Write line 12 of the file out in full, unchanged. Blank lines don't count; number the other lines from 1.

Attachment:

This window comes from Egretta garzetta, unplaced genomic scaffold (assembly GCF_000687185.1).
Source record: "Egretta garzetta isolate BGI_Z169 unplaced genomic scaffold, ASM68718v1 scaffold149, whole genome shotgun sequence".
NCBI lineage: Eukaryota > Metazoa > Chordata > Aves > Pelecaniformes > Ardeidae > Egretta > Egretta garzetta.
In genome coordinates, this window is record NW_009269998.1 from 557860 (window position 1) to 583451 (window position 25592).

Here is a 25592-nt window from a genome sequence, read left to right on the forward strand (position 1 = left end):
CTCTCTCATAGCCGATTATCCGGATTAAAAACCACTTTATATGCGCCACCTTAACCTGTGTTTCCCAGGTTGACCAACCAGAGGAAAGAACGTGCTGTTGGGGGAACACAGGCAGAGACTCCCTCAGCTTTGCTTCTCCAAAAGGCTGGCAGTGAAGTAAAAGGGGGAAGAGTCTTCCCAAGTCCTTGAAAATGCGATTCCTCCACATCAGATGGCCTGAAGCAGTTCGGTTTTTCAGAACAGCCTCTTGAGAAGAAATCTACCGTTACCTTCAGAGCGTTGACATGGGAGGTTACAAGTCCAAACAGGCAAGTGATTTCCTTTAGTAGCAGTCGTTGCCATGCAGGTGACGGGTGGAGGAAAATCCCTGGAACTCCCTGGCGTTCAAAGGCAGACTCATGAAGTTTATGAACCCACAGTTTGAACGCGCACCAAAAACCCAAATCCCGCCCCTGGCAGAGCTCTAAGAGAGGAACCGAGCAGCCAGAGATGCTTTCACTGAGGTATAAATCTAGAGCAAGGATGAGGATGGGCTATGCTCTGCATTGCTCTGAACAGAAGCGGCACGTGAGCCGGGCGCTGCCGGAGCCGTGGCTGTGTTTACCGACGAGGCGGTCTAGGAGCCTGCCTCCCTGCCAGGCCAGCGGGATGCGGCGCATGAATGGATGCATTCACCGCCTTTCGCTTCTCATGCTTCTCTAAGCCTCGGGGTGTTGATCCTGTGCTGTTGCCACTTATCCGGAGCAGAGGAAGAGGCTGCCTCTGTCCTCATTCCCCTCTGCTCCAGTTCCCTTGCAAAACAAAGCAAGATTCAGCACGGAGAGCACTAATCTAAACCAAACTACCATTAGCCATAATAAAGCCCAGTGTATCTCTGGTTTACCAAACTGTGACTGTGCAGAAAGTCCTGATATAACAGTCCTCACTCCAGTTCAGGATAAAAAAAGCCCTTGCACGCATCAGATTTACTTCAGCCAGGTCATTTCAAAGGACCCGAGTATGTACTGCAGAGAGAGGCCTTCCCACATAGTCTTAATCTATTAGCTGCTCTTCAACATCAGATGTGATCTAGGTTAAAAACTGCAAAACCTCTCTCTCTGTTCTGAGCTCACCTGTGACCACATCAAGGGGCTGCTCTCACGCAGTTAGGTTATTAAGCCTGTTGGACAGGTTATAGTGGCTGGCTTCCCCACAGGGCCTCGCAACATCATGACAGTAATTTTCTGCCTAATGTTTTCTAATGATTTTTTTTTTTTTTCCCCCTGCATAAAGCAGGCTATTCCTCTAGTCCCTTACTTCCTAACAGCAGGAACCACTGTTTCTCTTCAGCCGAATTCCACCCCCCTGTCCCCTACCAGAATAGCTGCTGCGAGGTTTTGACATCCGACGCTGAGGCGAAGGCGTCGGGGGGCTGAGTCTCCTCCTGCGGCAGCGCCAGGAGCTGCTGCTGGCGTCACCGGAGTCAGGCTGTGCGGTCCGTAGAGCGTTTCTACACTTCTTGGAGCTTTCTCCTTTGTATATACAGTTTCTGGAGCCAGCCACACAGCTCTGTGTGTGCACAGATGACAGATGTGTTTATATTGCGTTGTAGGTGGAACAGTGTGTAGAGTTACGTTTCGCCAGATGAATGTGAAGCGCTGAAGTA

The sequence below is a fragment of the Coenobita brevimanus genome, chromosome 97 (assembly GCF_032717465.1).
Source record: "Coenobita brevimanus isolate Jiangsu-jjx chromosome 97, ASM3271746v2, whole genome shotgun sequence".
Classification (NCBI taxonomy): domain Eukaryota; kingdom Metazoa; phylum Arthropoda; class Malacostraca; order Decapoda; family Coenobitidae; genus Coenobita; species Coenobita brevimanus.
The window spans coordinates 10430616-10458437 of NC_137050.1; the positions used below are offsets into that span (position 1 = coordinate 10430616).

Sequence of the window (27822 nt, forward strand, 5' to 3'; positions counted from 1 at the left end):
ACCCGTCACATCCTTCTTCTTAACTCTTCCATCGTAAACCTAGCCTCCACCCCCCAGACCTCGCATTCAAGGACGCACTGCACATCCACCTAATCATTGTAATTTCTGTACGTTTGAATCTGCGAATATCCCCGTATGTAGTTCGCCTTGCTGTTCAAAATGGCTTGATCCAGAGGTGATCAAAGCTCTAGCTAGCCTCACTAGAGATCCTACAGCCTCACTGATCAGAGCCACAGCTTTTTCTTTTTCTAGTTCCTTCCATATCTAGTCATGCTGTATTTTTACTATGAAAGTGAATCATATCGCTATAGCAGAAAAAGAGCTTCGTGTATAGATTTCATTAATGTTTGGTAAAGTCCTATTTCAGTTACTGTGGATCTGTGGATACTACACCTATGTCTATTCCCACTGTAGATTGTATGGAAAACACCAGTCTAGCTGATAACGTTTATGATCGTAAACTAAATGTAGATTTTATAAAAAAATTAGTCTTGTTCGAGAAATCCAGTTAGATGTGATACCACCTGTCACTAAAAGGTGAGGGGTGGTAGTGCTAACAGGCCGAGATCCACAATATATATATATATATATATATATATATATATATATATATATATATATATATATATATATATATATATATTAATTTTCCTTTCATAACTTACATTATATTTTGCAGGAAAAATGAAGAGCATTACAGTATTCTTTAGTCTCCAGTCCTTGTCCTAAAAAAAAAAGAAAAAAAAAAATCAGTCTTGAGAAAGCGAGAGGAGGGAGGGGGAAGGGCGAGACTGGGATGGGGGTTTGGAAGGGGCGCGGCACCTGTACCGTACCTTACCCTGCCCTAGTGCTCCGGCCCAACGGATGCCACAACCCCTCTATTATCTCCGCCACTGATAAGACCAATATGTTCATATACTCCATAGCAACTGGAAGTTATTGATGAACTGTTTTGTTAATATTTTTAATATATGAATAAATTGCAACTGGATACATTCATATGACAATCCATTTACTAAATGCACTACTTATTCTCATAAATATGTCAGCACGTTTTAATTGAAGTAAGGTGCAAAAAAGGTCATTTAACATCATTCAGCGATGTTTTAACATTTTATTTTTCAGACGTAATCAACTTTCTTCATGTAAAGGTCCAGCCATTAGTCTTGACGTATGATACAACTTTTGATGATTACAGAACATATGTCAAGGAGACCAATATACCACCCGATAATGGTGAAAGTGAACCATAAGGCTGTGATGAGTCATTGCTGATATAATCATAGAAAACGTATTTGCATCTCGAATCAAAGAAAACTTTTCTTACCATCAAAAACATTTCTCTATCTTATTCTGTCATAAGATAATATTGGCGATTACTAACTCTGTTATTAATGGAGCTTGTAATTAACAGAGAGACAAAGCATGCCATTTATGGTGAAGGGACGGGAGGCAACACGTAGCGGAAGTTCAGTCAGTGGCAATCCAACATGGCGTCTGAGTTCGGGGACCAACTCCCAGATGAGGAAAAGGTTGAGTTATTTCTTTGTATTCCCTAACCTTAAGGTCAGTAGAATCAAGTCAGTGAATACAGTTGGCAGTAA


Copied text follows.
ACCCGTCACATCCTTCTTCTTAACTCTTCCATCGTAAACCTAGCCTCCACCCCCCAGACCTCGCATTCAAGGACGCACTGCACATCCACCTAATCATTGTAATTTCTGTACGTTTGAATCTGCGAATATCCCCGTATGTAGTTCGCCTTGCTGTTCAAAATGGCTTGATCCAGAGGTGATCAAAGCTCTAGCTAGCCTCACTAGAGATCCTACAGCCTCACTGATCAGAGCCACAGCTTTTTCTTTTTCTAGTTCCTTCCATATCTAGTCATGCTGTATTTTTACTATGAAAGTGAATCATATCGCTATAGCAGAAAAAGAGCTTCGTGTATAGATTTCATTAATGTTTGGTAAAGTCCTATTTCAGTTACTGTGGATCTGTGGATACTACACCTATGTCTATTCCCACTGTAGATTGTATGGAAAACACCAGTCTAGCTGATAACGTTTATGATCGTAAACTAAATGTAGATTTTATAAAAAAATTAGTCTTGTTCGAGAAATCCAGTTAGATGTGATACCACCTGTCACTAAAAGGTGAGGGGTGGTAGTGCTAACAGGCCGAGATCCACAATATATATATATATATATATATATATATATATATATATATATATATATATATATATATATATATATATATTAATTTTCCTTTCATAACTTACATTATATTTTGCAGGAAAAATGAAGAGCATTACAGTATTCTTTAGTCTCCAGTCCTTGTCCTAAAAAAAAAAGAAAAAAAAAAATCAGTCTTGAGAAAGCGAGAGGAGGGAGGGGGAAGGGCGAGACTGGGATGGGGGTTTGGAAGGGGCGCGGCACCTGTACCGTACCTTACCCTGCCCTAGTGCTCCGGCCCAACGGATGCCACAACCCCTCTATTATCTCCGCCACTGATAAGACCAATATGTTCATATACTCCATAGCAACTGGAAGTTATTGATGAACTGTTTTGTTAATATTTTTAATATATGAATAAATTGCAACTGGATACATTCATATGACAATCCATTTACTAAATGCACTACTTATTCTCATAAATATGTCAGCACGTTTTAATTGAAGTAAGGTGCAAAAAAGGTCATTTAACATCATTCAGCGATGTTTTAACATTTTATTTTTCAGACGTAATCAACTTTCTTCATGTAAAGGTCCAGCCATTAGTCTTGACGTATGATACAACTTTTGATGATTACAGAACATATGTCAAGGAGACCAATATACCACCCGATAATGGTGAAAGTGAACCATAAGGCTGTGATGAGTCATTGCTGATATAATCATAGAAAACGTATTTGCATCTCGAATCAAAGAAAACTTTTCTTACCATCAAAAACATTTCTCTATCTTATTCTGTCATAAGATAATATTGGCGATTACTAACTCTGTTATTAATGGAGCTTGTAATTAACAGAGAGACAAAGCATGCCATTTATGGTGAAGGGACGGGAGGCAACACGTAGCGGAAGTTCAGTCAGTGGCAATCCAACATGGCGTCTGAGTTCGGGGACCAACTCCCAGATGAGGAAAAGGTTGAGTTATTTCTTTGTATTCCCTAACCTTAAGGTCAGTAGAATCAAGTCAGTGAATACAGTTGGCAGTAA